Memory Cloth –TATTOO, by Leslee Nelson
As soon as Kaylee turned 18 she started getting tattoos. I was not delighted by it, until she got the Flying Toothbrush. It was to represent me. She used to dress up in a skirt I’d made with fabric I had silkscreened. The flying toothbrush represented my Grandfather. He sang the song My Bonnie Lies Over the Ocean. When I was a kid I didn’t know what a bonnie was so I made it look like a toothbrush flying over the sea.
Started 1/11/11 ~ Made 2/5/2014
An exhibition The Memory Cloth Collective: Stitches in Time – “Meant to Be” is currently on display at the Lakeside Coffee House at 402 W Lakeside Street in Madison, WI until May 11, 2014. This is a wonderful exhibition of non-traditional fiber works that have grown out of weekly sewing sessions session focused on Making Memory Cloths was initiated and facilitated by artist Leslee Nelson. It was initially as a part of the Cafe’ Allonge, performance art in coffee shops for the Wisconsin Triennial exhibit at the Madison Museum of Contemporary Art.
I have written about Leslee Nelson’s Memory Clothes and what inspired them here.
FIRST GATHERING, by Ann Engelman
Three years ago my friend Joan and I met at the Chazen Art Museum and saw Memory Cloths by Professor Leslee Nelson. We were stunned by the elegant simplicity of embroidery on vintage materials including hankies, dish towels napkins and a table cloth. One year later, for my birthday, Joan presented me with an e.e. cummings poem embroidered on a hankie that belonged to her grandmother.
One year after that I saw an invitation to join a gathering to create Memory Cloths with Leslee. I would now have a use for my vintage hankie collection! Joan and I immediately joined and could not believe our good fortune! We see more of one another as we come early, have lunch and save the table for our gathering.
Last fall 50 people joined Leslee Nelson in making their own memory clothes. They loved doing it and didn’t want to stop, so Leslee kept right on coordinating the Wednesday afternoon meetings at the cafe. May people kept coming and this exhibition shares some of the pieces that were created.
TORN AND MENDED – RED, by Pamela Niebauer
Hand-dyed cotton voile, silk & linen with various threads, 2013
Artists contributing to show include: Leslee Nelson, Barbara Westfall, Pamela Niebauer, Elizabeth Prose, Marilyn Wedberg, Sherri Shokler, Bobbie Malone, Cynthia Quinn, Ann Engelman, Marge Engelman, Joan Klaski, Catherine Stephens, Brenna Hopkins, Pamela Egan, Pamela Olson, Maureen Griffin, and Helen Klebesadel.
LUCKY ME!, by Cynthia Quinn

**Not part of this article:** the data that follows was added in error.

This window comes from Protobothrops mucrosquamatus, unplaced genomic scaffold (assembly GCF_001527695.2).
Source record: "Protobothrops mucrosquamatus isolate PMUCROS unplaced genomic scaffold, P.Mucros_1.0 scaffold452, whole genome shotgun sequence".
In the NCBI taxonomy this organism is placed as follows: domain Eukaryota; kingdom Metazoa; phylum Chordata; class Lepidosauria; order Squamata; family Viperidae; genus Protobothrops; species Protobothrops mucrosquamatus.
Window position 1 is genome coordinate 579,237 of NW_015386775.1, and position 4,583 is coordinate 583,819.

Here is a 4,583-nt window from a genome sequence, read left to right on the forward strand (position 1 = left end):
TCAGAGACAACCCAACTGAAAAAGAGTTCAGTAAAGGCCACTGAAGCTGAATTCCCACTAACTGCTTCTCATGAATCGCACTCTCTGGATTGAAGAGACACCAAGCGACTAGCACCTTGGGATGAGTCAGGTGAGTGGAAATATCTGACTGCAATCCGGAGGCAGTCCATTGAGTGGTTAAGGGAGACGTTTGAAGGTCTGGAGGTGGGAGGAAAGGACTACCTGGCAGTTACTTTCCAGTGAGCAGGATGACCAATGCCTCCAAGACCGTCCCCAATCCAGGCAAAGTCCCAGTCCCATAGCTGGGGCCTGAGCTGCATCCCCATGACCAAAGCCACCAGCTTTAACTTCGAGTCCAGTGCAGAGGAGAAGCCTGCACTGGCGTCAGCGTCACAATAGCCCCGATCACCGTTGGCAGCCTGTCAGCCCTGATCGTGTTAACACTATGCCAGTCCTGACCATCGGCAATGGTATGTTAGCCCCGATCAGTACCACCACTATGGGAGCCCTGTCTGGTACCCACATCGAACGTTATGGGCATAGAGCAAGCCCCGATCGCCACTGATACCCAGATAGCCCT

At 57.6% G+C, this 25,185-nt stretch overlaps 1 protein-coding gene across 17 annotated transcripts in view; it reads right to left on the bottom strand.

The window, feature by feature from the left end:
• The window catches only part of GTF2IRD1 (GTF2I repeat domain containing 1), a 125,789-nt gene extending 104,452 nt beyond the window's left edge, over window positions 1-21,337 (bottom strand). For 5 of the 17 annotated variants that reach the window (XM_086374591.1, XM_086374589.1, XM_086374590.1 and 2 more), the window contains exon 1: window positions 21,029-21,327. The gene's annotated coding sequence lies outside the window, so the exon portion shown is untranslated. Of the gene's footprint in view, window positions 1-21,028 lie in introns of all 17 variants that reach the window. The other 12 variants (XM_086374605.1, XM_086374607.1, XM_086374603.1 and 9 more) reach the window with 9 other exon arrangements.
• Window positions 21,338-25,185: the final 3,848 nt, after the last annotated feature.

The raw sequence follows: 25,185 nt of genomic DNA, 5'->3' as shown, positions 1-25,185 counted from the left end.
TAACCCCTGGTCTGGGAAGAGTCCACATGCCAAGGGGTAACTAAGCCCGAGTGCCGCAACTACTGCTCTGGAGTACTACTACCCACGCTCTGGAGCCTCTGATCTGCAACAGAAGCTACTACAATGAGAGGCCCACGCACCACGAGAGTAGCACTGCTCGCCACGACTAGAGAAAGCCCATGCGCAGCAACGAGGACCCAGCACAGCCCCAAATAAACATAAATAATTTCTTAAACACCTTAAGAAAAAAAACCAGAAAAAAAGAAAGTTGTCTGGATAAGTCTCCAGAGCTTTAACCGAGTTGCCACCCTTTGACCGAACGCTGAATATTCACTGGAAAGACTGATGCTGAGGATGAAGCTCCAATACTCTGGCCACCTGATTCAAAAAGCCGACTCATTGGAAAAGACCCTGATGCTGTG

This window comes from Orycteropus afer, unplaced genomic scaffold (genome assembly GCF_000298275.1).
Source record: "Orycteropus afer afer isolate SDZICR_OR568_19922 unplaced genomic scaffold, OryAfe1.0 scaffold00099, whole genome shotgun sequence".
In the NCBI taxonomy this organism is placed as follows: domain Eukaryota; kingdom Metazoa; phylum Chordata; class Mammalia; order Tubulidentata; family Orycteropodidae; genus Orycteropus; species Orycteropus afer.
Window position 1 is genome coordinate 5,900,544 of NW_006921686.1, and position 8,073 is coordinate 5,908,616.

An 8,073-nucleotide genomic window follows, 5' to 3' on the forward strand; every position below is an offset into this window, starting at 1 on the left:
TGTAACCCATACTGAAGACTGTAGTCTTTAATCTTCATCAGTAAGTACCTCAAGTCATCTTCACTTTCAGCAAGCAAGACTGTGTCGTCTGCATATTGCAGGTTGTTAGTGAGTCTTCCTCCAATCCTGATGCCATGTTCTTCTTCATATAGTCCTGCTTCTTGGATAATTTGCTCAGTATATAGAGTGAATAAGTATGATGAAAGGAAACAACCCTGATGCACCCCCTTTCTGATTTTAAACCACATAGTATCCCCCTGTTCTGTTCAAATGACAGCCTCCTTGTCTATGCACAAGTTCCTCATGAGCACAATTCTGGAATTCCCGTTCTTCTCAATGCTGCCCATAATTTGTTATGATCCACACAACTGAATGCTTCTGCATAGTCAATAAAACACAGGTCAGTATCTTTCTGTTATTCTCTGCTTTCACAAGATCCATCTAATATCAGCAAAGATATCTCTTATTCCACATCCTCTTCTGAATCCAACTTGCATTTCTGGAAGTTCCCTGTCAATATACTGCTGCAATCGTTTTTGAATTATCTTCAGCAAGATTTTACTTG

I was attracted to this Irish linen handkerchief because of the shamrocks. As I looked at it, what popped into my head was Lucky Me! This phrase comes from a small glass ornament my mother had with a shamrock on it that I’ve kept for years. My mother suffered from the effects of brain cancer when I was raising my daughters. I worked as a graphic designer and tried to help my Dad. I used to think Why Me! as the years went by and she deteriorated. As I stitch Lucky Me on the linen, I’m thinking a lot about my mother, the time she lost to enjoy life, family and her interests. With that in mind I am grateful to be the age
I am, seeing each small event in life as special.
I miss you mom & Lucky Me!
TORN AND MENDED – BLACK, by Pamela Niebauer
Linen & Silk stitched with embroidery floss, 2013
NUMBER ONE by Marilyn Wedberg
This is my first cloth. When I sat down to stitch with Leslee, I had trouble choosing a memory, so I decided to just start stitching and see what happened. First a blue circle appeared, then it was filled with pink stitches, and then green lines began to radiate out . I call this intuitive stitching — no rules and no plan. What a relief!
WISH YOU WERE HERE
Mixed Media, bu Maureen Griffin
Going to visit Devil’s Lake soon with Dave.
So many wonderful memories!
The best two weeks of the year.
Sure do miss you.
POETIC LINEAGE, by Ann Engelman
My poet friend Mary Linton signed off her emails with this list of her grandmothers and natural characteristics. It got me to thinking about my own lineage and what images I might apply. Future Memory Cloths I thought! So as I stitched this I thought of my Grandma Memories. Mary is a remarkable poet. I honor her often for helping me to see my world and my place in it.